[0061] Furthermore, where an image fits in an unprinted region in either a rotated or unrotated configuration, in some embodiments the decision as to which orientation to use may be determined based on a factor such as, for example, the aspect ratio (i.e. the ratio of region length to region width) of the leftover unprinted region or regions. For example, if an aspect ratio of 1.0 is deemed optimal, leftover unprinted region 1246 produced by the rotated orientation of image 1230 in FIG. 12C would be more desirable than leftover regions 1242,1244 in FIG. 12B, and a rotated configuration of image 1230 would be used. Other factors, such as the number of regions or the total region size of the usable regions, could also be used to select the rotated or unrotated configuration.

[0062] Considering now in greater detail an embodiment of the printing 712 of target images at the region location of the corresponding unprinted regions, and with reference to FIG. 13, at 1302 the media feed mode is determined. If a manual media feed mode is used (“Manual” branch of 1302), then at 1304 the medium is manually reinserted in the input tray of the printing system or device in the same orientation in which it was originally provided. If an automatic media feed mode is used (“Automatic” branch of 1302), then at 1306 the medium is automatically retracted in a direction opposite to the advance direction, and repositioned at the initial position. At 1308, the medium and/or the print engine are moved relative to each other so as to position the print engine adjacent the region location of a particular unprinted region. At 1310, colorant from the print engine is deposited on the unprinted region to form the target image associated with the particular unprinted region. If more target images are yet to be printed in corresponding unprinted regions (“Yes” branch of 1312), the method continues at 1308. Alternatively, if all target images fitted to unprinted regions have been printed, the printing 712 concludes.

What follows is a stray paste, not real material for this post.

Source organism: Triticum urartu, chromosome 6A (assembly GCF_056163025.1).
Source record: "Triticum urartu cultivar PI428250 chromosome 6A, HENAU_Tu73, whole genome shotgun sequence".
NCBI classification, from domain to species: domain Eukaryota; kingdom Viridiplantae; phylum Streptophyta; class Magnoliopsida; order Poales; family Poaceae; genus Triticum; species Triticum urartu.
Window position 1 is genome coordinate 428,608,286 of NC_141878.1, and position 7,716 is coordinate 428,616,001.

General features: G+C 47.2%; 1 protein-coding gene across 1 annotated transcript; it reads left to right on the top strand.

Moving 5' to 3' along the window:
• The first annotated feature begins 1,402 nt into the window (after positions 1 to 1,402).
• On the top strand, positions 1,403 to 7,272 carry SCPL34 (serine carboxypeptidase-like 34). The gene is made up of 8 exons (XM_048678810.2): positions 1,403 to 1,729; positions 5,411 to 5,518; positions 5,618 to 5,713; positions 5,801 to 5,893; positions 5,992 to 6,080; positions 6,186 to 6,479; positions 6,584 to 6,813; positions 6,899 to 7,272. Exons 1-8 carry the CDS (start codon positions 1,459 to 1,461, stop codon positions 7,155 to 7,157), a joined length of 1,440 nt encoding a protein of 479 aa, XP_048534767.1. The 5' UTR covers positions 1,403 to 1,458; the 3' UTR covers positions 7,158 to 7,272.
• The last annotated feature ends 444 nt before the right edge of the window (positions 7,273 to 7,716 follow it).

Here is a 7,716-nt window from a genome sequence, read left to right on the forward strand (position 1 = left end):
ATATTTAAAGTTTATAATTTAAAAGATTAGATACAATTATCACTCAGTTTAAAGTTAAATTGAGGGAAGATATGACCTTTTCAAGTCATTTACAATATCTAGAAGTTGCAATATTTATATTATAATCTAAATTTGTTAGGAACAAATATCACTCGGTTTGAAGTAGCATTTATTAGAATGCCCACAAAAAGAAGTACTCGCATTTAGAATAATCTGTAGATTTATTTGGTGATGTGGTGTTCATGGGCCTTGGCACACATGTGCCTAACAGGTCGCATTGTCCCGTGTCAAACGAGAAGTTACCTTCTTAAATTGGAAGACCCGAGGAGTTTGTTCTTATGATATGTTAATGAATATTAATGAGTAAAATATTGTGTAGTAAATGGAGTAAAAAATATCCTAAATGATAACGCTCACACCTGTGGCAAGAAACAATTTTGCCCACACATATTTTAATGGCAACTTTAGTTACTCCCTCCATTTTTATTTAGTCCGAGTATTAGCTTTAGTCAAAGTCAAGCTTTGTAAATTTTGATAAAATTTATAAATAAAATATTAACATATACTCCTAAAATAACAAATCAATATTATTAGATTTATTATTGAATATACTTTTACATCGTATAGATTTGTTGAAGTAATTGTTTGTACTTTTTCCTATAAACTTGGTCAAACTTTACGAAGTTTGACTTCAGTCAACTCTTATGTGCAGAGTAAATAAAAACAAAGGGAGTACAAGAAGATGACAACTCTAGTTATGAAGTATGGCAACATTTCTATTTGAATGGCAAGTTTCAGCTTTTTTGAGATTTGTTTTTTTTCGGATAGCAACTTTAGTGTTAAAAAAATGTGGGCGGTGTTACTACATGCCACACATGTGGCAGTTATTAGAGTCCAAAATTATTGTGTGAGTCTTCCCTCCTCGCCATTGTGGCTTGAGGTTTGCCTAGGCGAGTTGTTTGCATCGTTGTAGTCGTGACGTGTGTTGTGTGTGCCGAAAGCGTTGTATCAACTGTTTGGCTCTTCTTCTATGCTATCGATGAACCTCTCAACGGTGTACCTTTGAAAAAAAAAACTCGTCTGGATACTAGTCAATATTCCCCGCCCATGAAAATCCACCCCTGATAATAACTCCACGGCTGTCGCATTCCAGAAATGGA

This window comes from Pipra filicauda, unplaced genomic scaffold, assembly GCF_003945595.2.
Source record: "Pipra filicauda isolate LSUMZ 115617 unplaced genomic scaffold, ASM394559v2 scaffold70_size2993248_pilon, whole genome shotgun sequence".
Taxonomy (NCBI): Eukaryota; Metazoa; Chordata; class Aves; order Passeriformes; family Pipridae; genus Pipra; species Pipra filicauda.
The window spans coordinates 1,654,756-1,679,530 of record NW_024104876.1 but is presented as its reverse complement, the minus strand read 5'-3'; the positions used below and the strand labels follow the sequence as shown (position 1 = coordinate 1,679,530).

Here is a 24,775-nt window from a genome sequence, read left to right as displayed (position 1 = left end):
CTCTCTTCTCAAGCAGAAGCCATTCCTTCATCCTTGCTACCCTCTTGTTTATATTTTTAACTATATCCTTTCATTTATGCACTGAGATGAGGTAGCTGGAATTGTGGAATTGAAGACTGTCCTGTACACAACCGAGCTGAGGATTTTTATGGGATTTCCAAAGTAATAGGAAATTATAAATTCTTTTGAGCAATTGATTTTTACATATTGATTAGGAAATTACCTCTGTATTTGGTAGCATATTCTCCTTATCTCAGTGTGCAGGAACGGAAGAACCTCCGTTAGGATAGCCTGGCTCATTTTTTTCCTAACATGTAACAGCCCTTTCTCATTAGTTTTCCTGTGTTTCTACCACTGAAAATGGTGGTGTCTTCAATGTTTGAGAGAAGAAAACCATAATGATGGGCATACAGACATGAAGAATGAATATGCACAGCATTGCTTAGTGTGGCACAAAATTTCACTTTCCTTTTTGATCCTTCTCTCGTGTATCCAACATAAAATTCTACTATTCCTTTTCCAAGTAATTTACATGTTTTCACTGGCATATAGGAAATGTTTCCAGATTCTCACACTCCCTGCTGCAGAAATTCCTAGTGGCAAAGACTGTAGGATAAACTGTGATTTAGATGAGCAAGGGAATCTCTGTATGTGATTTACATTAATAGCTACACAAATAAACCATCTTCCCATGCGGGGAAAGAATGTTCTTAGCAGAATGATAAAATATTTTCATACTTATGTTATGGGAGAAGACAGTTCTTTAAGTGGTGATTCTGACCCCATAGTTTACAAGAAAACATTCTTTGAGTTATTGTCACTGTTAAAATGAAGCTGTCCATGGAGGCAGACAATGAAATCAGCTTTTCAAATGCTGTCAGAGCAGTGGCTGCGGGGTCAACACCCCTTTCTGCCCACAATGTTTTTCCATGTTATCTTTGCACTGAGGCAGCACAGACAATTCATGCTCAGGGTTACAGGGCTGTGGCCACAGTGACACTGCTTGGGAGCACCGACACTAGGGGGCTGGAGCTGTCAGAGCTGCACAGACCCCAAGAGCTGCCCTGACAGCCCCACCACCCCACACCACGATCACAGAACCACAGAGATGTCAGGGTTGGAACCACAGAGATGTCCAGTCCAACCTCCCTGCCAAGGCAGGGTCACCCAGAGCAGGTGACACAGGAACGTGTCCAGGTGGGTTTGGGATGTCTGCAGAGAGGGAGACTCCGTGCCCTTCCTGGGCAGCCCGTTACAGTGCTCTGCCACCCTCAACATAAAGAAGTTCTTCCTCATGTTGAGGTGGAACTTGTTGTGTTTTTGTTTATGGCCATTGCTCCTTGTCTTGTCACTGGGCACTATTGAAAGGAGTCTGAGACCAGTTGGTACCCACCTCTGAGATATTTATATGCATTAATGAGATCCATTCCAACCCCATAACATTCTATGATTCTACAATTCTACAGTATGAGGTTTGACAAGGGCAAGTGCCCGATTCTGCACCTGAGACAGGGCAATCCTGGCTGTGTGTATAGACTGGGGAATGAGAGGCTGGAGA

[0063] From the foregoing it will be appreciated that the present invention represents a significant advance in the art. Although several specific embodiments of the invention have been described and illustrated, the invention is not limited to the specific methods, forms, or arrangements of parts so described and illustrated. For example, the invention is not limited to operation with rectangular images and regions. In addition, unprinted regions can be dynamically reorganized by, for example, combining portions of contiguous unprinted regions where is it advantageous to do so in order to fit a particular target image to the unprinted region. This description of the invention should be understood to include all novel and non-obvious combinations of elements described herein, and claims may be presented in this or a later application to any novel and non-obvious combination of these elements. The foregoing embodiments are illustrative, and no single feature or element is essential to all possible combinations that may be claimed in this or a later application. Unless otherwise specified, steps of a method claim need not be performed in the order specified. The invention is not limited to the above-described implementations, but instead is defined by the appended claims in light of their full scope of equivalents. Where the claims recite “a” or “a first” element of the equivalent thereof, such claims should be understood to include incorporation of one or more such elements, neither requiring nor excluding two or more such elements.

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Classifications
U.S. Classification358/1.18, 358/1.12, 358/474
International ClassificationH04N1/387, H04N1/04
Cooperative ClassificationH04N1/3873, H04N1/0402, H04N1/0455, H04N1/0074, H04N1/00708, H04N1/00779
European ClassificationH04N1/00G5E3, H04N1/00G3C2B, H04N1/04D7M, H04N1/00G2D, H04N1/04D, H04N1/387C2